I remember thinking how weird the entire episode was. There I was, two years after my Reform conversion, so far away from that lifestyle that allowed me the freedom to do what I saw fit on Shabbos that made me relaxed and rested to honor Shabbos. I was exploring and slowly adapting my life in a different way, an Orthodox way, which understood Shabbos as being less about me and more about the community, the holy day of rest, the Sabbath. There were “rules and regulations” that were above and beyond me. Picking up that money and using it toward much needed things (after all, I was a city liver making a crappy salary) wasn’t above the Sabbath – I couldn’t bend its will for my needs, I had to bend myself to its needs.

Every week, I sit on the edge of my chair through Monday and Tuesday and Wednesday and by the time Thursday roles around I air a sigh of relief knowing that the next day, Friday, will bring in Shabbos. I need that day more than I ever thought I’d need something in my life. This past weekend I spent probably two-thirds of the Sabbath sleeping, because as usual, I’m a bit under the weather. I went to shul Friday night and I davened, and I ate a hearty meal with friends and future in-laws, and I slept. And throughout that, I knew I wasn’t doing justice to the Sabbath, because I was making it about me. And sometimes, we need that. But I got to thinking about the day and how I can’t fathom life without a full and complete day of rest without all of the trappings of every other day of the week. I then was wondering how the rest of the world functions without a day of complete rest. A day where you don’t get in your car, buy something, flip on the television, answer your phone, text a friend, flip switches of lights on and off, and so on. Without that separation, life seems so monotonous and unspecial, each day like the last, each day a repetition of movements and actions that come to define our every being – we live for those things which make the world tick, forgetting that moment when the world stops ticking and needs a rest. Noise, I think, is our greatest enemy, why not shut it all down for a day and see how the world continues to function without our own contributions to that bustle of mania.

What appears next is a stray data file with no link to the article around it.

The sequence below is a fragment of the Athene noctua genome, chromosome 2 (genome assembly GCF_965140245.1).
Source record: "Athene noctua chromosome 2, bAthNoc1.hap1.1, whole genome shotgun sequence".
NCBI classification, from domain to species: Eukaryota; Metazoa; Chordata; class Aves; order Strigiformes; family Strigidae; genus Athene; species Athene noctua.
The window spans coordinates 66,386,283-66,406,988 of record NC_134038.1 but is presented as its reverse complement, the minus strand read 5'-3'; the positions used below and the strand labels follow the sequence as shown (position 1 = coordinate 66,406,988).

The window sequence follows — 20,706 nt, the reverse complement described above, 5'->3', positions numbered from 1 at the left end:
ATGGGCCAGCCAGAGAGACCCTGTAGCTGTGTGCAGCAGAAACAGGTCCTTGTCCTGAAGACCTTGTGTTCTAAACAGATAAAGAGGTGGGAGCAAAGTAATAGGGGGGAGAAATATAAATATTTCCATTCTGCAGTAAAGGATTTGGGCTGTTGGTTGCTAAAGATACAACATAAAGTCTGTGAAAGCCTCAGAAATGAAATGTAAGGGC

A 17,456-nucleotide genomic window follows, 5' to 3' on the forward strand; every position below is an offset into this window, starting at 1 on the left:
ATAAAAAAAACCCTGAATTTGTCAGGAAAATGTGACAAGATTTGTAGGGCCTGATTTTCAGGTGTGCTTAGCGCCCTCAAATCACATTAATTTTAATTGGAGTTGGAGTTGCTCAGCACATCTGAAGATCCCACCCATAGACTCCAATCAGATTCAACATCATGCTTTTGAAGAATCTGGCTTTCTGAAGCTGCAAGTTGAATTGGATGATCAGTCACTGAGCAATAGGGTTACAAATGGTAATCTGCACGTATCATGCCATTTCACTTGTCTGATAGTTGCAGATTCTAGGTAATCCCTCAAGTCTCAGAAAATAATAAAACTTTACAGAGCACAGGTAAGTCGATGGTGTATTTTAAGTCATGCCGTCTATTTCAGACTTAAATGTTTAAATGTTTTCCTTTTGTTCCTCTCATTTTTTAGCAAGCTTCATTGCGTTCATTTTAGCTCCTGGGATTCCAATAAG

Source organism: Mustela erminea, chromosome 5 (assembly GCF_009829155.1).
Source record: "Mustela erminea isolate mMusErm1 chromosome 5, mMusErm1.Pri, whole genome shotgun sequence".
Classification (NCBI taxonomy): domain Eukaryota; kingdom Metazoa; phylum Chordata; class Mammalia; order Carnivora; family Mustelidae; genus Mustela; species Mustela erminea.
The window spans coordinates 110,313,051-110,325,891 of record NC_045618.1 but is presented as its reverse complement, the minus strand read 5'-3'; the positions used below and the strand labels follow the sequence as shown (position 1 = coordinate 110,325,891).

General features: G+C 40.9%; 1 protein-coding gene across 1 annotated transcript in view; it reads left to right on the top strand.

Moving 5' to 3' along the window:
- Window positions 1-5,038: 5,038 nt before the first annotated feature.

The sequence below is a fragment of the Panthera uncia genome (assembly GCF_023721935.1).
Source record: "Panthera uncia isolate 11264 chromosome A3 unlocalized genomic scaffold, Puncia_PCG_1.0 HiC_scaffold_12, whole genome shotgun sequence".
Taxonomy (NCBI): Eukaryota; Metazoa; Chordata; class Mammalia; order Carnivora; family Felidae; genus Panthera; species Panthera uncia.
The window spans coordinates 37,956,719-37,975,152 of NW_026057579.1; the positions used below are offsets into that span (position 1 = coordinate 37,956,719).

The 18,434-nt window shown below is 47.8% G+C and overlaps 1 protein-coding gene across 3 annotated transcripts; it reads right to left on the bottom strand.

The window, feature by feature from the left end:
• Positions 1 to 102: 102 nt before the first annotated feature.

I know how hard it is to shut down for a day – it took me a very, very long time to do so. It started small. I’d stop watching television, then only pop on my computer after noon on Shabbos day, or try to only eat cold food, or not shower, and so on. Eventually, it became fluid; my life became, one day a week, about Shabbos. And now? I can’t imagine anything else. I don’t know how I functioned without such a day. Of course, like everyone else, in those last minutes I’m counting down until when I can turn on my phone and check my email and plug back in. But until then? I’m free. I’m absolutely free. I’m as my ancestors were 100, 200, 500, 700, 1000 years ago. I’m living simply, appreciating what I have, without adding noise and frustration to a tumultuous world.

So give it a go. Try some silence. Start small, and watch it grow big and beautiful. I promise you won’t regret it, even when you see that $20 bill and proudly walk on by.

Thursday, February 11, 2010

Should Jews Thank the Church?

As I finish up Paula Fredricksen's "Augustine and the Jews," there is a question that lingers in my mind. Perhaps those of you with strong opinions one way or another about Christianity and/or the church can weigh in here. I'm talking about Augustine's "witness doctrine," derived from Psalm 59 that says, "Slay them not, lest my people forget." I know this was big doings for the church in the medieval period, but I don't know how much it played into other strands of Christianity throughout time and through the present.